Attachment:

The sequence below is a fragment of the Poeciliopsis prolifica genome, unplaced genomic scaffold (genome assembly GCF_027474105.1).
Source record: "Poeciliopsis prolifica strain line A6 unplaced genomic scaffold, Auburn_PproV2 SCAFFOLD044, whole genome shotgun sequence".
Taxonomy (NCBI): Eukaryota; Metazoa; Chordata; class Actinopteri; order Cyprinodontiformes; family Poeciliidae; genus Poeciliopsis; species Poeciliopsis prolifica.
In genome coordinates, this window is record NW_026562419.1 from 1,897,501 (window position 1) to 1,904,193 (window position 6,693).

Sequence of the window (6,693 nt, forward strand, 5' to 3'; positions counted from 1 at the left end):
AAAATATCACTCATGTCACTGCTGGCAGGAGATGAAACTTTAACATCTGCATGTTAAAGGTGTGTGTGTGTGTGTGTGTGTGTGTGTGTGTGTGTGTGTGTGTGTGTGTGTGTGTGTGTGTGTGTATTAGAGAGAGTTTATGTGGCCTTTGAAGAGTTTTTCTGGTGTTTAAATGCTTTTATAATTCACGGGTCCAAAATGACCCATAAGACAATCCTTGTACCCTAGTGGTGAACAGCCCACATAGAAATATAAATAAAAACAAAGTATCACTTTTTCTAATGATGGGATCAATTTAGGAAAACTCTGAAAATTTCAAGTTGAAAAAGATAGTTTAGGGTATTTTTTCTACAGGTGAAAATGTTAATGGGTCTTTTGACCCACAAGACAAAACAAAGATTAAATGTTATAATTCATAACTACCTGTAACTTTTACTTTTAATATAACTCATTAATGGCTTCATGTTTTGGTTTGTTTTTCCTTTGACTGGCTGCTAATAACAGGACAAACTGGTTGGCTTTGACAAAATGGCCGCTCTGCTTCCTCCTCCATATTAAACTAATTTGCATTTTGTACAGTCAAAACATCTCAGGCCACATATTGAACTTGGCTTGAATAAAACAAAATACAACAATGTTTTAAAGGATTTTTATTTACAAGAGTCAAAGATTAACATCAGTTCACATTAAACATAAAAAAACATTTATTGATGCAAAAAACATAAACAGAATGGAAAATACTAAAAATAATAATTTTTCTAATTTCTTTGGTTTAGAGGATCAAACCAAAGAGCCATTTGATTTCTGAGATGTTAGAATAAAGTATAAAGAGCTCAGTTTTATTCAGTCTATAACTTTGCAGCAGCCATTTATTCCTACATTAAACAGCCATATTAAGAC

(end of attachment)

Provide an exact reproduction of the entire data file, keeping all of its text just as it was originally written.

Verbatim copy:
The sequence below is a fragment of the Poeciliopsis prolifica genome, unplaced genomic scaffold (genome assembly GCF_027474105.1).
Source record: "Poeciliopsis prolifica strain line A6 unplaced genomic scaffold, Auburn_PproV2 SCAFFOLD044, whole genome shotgun sequence".
Taxonomy (NCBI): Eukaryota; Metazoa; Chordata; class Actinopteri; order Cyprinodontiformes; family Poeciliidae; genus Poeciliopsis; species Poeciliopsis prolifica.
In genome coordinates, this window is record NW_026562419.1 from 1,897,501 (window position 1) to 1,904,193 (window position 6,693).

Sequence of the window (6,693 nt, forward strand, 5' to 3'; positions counted from 1 at the left end):
AAAATATCACTCATGTCACTGCTGGCAGGAGATGAAACTTTAACATCTGCATGTTAAAGGTGTGTGTGTGTGTGTGTGTGTGTGTGTGTGTGTGTGTGTGTGTGTGTGTGTGTGTGTGTGTGTGTATTAGAGAGAGTTTATGTGGCCTTTGAAGAGTTTTTCTGGTGTTTAAATGCTTTTATAATTCACGGGTCCAAAATGACCCATAAGACAATCCTTGTACCCTAGTGGTGAACAGCCCACATAGAAATATAAATAAAAACAAAGTATCACTTTTTCTAATGATGGGATCAATTTAGGAAAACTCTGAAAATTTCAAGTTGAAAAAGATAGTTTAGGGTATTTTTTCTACAGGTGAAAATGTTAATGGGTCTTTTGACCCACAAGACAAAACAAAGATTAAATGTTATAATTCATAACTACCTGTAACTTTTACTTTTAATATAACTCATTAATGGCTTCATGTTTTGGTTTGTTTTTCCTTTGACTGGCTGCTAATAACAGGACAAACTGGTTGGCTTTGACAAAATGGCCGCTCTGCTTCCTCCTCCATATTAAACTAATTTGCATTTTGTACAGTCAAAACATCTCAGGCCACATATTGAACTTGGCTTGAATAAAACAAAATACAACAATGTTTTAAAGGATTTTTATTTACAAGAGTCAAAGATTAACATCAGTTCACATTAAACATAAAAAAACATTTATTGATGCAAAAAACATAAACAGAATGGAAAATACTAAAAATAATAATTTTTCTAATTTCTTTGGTTTAGAGGATCAAACCAAAGAGCCATTTGATTTCTGAGATGTTAGAATAAAGTATAAAGAGCTCAGTTTTATTCAGTCTATAACTTTGCAGCAGCCATTTATTCCTACATTAAACAGCCATATTAAGAC